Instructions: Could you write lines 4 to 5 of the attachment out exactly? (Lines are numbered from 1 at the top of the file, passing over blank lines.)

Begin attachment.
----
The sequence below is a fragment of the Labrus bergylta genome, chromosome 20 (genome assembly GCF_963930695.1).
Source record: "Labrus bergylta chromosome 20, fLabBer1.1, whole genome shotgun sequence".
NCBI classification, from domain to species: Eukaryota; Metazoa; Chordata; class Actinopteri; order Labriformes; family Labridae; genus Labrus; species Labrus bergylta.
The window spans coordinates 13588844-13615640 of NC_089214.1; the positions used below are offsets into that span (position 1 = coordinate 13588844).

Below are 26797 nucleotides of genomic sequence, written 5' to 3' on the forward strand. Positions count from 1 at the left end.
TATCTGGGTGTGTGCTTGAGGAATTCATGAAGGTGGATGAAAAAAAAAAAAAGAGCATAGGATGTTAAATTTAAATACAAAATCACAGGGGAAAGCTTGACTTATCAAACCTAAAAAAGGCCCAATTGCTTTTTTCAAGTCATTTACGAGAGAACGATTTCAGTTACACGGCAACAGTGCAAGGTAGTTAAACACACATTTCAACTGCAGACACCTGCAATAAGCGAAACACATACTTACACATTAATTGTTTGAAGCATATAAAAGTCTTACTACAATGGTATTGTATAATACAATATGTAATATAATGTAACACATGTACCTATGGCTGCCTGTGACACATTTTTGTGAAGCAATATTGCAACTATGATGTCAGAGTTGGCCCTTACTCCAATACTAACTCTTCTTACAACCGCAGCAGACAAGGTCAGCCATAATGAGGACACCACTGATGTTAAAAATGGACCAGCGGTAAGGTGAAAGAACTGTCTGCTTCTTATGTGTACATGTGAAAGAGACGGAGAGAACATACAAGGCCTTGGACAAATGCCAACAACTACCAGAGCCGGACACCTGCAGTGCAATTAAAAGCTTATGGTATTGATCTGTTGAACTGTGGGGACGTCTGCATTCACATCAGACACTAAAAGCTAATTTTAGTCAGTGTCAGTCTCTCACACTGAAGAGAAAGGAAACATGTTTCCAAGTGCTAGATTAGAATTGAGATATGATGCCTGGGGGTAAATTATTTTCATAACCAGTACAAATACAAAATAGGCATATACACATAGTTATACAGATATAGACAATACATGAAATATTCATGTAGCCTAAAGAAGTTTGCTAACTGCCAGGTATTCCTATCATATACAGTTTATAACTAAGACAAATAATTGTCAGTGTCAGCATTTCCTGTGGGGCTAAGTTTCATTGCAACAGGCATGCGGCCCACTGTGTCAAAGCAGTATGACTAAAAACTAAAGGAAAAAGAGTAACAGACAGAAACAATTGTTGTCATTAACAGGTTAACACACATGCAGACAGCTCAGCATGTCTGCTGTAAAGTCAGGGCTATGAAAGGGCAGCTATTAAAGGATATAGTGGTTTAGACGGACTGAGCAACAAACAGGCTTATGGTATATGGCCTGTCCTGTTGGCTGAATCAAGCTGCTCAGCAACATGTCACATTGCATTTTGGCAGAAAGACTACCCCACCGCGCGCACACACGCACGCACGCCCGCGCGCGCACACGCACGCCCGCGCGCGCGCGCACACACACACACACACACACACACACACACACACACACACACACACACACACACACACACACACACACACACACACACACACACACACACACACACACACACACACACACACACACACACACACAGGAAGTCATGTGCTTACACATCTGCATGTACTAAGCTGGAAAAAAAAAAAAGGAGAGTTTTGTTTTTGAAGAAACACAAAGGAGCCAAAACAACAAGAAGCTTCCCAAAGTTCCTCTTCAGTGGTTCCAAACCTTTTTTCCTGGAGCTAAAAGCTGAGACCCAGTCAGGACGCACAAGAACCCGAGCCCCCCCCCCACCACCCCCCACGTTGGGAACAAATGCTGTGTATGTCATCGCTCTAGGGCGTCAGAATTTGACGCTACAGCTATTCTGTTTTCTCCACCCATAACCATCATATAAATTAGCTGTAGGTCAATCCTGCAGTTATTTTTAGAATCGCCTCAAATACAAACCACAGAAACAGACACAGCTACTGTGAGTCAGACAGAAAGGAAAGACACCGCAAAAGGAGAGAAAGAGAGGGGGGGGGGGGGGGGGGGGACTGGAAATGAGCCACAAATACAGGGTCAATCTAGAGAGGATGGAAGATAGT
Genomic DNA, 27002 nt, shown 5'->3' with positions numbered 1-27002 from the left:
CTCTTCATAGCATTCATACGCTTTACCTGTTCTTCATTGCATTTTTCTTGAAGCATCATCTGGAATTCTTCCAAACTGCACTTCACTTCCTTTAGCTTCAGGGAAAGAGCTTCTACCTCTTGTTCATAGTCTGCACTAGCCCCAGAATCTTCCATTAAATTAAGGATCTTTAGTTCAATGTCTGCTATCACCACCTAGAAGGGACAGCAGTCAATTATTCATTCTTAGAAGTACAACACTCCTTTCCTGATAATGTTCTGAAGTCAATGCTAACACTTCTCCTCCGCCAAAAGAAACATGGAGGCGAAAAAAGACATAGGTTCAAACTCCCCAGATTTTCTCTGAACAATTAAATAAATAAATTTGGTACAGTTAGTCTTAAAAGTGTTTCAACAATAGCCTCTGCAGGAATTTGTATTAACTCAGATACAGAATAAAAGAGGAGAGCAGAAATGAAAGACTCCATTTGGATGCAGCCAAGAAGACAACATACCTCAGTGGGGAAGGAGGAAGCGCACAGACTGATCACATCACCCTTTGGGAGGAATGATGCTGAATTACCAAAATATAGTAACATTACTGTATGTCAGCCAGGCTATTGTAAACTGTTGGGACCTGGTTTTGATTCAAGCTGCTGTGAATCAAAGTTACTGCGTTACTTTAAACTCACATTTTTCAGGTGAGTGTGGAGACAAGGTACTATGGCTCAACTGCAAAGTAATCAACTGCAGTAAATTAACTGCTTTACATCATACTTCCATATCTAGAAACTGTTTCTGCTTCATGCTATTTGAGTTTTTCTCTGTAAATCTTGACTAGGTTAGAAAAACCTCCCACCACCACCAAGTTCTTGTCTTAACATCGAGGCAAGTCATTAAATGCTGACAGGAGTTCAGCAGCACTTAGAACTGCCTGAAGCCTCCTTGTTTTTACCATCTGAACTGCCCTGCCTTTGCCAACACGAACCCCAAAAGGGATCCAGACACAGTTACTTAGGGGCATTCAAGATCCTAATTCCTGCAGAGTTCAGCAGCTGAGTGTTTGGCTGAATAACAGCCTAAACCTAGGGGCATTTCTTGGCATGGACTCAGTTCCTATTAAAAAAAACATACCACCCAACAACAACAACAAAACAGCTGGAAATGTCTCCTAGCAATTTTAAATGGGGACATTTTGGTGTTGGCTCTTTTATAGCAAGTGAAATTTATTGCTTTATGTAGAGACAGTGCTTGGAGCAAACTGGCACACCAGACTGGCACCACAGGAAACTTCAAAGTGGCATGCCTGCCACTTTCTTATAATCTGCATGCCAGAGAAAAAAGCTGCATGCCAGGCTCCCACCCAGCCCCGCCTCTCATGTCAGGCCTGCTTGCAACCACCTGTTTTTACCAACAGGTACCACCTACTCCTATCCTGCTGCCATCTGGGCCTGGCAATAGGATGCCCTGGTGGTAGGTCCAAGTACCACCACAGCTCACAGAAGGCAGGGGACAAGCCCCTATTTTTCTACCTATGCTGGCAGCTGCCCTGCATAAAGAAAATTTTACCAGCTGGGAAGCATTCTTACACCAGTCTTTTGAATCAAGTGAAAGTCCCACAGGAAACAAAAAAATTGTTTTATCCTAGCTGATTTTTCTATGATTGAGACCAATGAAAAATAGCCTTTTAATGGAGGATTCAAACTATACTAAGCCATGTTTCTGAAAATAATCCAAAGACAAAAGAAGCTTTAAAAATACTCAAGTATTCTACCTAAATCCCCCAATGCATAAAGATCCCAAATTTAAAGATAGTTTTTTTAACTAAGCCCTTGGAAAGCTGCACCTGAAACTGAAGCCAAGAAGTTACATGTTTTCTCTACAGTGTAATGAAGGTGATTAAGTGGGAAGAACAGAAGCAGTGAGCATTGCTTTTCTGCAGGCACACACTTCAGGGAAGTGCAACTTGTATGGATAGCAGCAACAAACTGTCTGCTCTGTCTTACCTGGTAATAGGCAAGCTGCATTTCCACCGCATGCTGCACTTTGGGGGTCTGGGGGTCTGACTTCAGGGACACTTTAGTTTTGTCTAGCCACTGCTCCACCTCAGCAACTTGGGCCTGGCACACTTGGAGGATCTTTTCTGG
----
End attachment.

The window spans coordinates 13588844-13615640 of NC_089214.1; the positions used below are offsets into that span (position 1 = coordinate 13588844).

Below are 26797 nucleotides of genomic sequence, written 5' to 3' on the forward strand. Positions count from 1 at the left end.